Help poor now

The Scotsman - - Perspective / Letters To The Editor -

Un­for­tu­nately, I was not sur­prised by the find­ings of Cit­i­zens Ad­vice Scot­land’s Bring­ing Food to the Ta­ble re­port, which re­vealed more than a fifth of peo­ple in Scot­land, in­clud­ing many in em­ploy­ment, have gone a day with­out eat­ing be­cause they can­not af­ford food (your re­port, 7 De­cem­ber).

It is ap­palling that in 21st cen­tury Scot­land, 35 per cent of work­ing re­spon­dents said they were strug­gling to af­ford bal­anced means. Sadly, these are the sto­ries I hear from in­di­vid­u­als and fam­i­lies that we work with ev­ery day. In the last 12 months, ap­pli­ca­tions to Aber­lour Chil­dren’s Char­ity’s Ur­gent As­sis­tance Fund, which pro­vides cash grants for peo­ple in ur­gent need of fi­nan­cial as­sis­tance across the coun­try, rose by over 80 per cent. As such, we have given out dou­ble the amount of money to peo­ple in cri­sis to help them buy ev­ery­day es­sen­tial items such as food and ba­sic cloth­ing.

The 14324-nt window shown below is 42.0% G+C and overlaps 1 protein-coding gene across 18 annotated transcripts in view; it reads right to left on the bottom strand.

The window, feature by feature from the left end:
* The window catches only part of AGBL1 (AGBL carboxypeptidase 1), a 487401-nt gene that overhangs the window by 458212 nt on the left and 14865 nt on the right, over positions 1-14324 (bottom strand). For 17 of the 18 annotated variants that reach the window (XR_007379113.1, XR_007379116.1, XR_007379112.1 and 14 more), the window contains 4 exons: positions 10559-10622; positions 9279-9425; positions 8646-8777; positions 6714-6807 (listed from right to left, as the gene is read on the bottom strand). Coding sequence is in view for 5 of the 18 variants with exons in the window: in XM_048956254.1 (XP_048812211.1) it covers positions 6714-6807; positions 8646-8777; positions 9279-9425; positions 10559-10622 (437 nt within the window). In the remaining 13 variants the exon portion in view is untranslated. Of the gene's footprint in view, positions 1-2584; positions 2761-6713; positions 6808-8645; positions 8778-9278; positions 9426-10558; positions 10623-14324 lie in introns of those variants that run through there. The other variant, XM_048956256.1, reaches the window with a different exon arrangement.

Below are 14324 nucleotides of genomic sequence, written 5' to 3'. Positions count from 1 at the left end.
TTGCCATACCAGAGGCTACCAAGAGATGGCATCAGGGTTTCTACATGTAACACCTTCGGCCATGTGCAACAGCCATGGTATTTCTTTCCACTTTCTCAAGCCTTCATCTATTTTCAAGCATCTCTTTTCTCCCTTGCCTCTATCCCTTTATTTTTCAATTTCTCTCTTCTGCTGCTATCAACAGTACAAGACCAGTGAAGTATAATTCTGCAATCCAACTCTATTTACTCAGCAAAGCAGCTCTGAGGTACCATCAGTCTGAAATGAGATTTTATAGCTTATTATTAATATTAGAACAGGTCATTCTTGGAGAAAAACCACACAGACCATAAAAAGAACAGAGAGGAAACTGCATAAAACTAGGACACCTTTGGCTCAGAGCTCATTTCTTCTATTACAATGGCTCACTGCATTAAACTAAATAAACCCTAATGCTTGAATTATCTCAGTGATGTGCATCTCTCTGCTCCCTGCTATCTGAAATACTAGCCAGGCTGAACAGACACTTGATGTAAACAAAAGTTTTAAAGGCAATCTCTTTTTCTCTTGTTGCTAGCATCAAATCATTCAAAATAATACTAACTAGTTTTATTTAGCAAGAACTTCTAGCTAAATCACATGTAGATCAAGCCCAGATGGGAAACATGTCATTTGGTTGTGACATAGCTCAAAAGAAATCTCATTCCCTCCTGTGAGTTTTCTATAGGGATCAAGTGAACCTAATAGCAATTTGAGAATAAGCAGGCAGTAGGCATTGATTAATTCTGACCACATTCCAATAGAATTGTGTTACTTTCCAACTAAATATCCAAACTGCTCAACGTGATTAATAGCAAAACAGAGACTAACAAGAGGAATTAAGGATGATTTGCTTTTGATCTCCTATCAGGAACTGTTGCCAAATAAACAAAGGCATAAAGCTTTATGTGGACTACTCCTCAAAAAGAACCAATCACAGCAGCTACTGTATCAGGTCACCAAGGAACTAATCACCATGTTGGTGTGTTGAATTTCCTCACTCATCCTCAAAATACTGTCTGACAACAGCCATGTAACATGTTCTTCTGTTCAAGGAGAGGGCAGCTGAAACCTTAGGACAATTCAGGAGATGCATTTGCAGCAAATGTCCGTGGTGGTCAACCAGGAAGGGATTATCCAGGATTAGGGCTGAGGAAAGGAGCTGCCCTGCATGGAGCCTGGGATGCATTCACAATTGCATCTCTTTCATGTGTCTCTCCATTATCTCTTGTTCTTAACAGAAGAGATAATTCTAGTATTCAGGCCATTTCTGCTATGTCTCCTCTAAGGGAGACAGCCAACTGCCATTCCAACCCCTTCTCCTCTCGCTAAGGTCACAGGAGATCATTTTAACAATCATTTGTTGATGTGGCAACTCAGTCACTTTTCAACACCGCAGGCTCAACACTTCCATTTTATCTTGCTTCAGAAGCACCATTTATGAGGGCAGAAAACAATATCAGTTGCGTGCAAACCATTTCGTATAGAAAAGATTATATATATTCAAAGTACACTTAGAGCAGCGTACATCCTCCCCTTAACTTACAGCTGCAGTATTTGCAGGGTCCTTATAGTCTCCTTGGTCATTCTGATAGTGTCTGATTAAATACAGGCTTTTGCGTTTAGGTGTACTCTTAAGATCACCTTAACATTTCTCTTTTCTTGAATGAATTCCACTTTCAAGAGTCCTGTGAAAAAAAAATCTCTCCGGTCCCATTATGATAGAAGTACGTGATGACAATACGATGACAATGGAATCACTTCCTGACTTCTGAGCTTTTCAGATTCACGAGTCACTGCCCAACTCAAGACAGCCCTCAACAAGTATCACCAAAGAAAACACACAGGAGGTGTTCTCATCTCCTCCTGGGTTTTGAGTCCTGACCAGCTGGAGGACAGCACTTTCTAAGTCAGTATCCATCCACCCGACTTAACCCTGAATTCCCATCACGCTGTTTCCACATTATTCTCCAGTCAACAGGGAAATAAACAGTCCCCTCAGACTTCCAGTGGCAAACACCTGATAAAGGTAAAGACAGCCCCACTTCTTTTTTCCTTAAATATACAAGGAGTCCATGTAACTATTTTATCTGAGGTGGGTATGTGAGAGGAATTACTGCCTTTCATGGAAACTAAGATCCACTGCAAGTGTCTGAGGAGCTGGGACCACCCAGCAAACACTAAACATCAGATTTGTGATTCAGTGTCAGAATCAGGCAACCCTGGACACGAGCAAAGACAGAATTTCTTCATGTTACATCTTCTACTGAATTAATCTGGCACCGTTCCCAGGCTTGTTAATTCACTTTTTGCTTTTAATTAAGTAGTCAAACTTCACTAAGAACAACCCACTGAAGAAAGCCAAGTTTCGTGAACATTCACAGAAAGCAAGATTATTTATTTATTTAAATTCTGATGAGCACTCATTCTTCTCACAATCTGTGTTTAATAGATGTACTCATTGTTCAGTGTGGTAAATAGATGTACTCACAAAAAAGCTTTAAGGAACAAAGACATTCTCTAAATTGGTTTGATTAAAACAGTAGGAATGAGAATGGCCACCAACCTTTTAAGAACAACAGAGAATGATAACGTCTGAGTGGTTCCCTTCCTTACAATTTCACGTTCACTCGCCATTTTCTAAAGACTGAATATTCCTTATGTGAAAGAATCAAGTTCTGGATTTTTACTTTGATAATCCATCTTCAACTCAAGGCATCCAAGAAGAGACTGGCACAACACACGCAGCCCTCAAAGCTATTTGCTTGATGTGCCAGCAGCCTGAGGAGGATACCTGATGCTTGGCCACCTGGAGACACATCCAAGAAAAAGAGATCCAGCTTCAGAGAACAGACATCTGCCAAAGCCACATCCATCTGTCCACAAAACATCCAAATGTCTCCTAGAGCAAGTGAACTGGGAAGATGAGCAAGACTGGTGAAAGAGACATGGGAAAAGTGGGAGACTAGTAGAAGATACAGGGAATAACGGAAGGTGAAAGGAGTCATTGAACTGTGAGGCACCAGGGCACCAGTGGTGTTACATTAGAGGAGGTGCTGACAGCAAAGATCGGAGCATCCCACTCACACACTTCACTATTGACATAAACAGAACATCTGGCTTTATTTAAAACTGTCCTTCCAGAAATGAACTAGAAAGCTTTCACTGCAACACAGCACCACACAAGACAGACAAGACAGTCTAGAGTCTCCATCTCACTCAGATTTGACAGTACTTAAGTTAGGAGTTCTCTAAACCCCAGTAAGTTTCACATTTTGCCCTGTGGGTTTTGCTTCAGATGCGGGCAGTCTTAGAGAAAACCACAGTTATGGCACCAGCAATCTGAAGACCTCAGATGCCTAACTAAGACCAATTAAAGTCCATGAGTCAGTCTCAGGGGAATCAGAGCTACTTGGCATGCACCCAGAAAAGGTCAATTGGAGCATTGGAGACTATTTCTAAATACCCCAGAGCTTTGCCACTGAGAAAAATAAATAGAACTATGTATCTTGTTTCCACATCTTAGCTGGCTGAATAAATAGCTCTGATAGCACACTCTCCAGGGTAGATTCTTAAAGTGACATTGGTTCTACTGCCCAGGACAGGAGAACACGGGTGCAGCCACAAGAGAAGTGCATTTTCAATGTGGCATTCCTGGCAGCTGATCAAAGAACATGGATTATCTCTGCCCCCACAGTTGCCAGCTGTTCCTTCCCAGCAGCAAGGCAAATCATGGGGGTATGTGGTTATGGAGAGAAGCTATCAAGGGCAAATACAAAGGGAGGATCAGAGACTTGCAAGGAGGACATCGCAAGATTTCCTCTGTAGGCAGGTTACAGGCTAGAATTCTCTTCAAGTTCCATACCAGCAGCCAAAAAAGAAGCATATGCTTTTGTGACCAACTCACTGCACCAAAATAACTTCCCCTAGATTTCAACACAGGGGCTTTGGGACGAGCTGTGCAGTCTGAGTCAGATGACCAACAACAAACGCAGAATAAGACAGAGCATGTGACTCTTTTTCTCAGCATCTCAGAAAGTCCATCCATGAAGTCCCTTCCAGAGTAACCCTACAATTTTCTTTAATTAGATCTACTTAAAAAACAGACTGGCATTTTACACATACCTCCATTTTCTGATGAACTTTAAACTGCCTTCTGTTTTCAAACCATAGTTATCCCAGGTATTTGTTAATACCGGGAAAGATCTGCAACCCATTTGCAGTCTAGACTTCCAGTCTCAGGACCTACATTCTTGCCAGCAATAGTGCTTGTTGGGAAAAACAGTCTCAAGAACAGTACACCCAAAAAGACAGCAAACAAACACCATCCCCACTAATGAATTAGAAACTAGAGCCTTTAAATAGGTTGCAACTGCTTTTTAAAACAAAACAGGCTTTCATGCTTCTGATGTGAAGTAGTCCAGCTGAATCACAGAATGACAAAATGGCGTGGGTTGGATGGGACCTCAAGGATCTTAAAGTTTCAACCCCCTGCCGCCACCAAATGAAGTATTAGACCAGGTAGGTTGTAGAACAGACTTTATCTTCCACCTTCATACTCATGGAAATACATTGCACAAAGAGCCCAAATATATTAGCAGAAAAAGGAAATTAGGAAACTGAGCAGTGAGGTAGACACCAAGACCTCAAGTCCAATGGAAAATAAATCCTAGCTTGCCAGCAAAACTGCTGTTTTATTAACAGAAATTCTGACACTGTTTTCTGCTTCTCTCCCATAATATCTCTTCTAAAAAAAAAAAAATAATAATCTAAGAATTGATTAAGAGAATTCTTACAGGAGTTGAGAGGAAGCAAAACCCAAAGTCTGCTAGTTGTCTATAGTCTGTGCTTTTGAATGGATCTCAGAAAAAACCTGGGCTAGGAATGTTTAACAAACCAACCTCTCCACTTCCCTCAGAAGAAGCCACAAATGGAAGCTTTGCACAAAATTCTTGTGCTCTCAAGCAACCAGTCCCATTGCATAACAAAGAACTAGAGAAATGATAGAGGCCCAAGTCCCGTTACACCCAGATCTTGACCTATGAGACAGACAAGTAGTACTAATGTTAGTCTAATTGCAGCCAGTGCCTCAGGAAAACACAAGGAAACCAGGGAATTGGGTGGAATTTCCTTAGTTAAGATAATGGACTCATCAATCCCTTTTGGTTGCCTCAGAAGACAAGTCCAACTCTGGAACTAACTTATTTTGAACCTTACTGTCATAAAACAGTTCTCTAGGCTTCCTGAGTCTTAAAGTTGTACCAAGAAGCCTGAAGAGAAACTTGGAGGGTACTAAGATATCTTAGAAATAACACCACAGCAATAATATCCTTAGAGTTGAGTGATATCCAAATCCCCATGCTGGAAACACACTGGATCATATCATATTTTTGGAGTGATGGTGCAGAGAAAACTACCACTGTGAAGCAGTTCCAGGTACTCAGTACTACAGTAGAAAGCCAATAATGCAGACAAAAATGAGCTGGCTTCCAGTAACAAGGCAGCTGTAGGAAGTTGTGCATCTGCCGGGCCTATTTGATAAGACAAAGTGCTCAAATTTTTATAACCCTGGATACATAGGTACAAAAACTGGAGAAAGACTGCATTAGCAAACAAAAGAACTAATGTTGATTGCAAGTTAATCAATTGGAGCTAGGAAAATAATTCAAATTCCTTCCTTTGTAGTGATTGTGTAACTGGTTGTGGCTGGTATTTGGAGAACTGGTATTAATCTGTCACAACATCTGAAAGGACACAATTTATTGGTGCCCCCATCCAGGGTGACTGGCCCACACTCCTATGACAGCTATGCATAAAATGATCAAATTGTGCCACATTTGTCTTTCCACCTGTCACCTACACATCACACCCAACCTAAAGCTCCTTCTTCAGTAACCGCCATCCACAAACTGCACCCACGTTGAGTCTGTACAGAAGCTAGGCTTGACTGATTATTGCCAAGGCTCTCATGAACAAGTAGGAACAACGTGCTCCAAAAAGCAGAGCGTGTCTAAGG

That is why, ahead of the Scot­tish Bud­get on 12 De­cem­ber, I have urged the Cab­i­net Sec­re­tary to con­sider in­tro­duc­ing the new Fam­ily In­come Sup­ple­ment now, as com­mit­ted to by the Scot­tish Govern­ment in Ev­ery Child Ev­ery Chance, and not in three or four years’ time. I be­lieve this would al­le­vi­ate the worst ef­fects of fi­nan­cial hard­ship for many strug­gling fam­i­lies across Scot­land.

Poverty is a po­lit­i­cal de­ci­sion and as in­equal­i­ties in in­come con­tinue to deepen, Scot­land needs a bud­get that pro­vides

more money for low in­come house­holds. No one should be forced to re­duce or skip meals be­cause they can­not af­ford ba­sic food items.


Chief Ex­ec­u­tive Aber­lour Chil­dren’s Char­ity

Park Ter­race, Stir­ling

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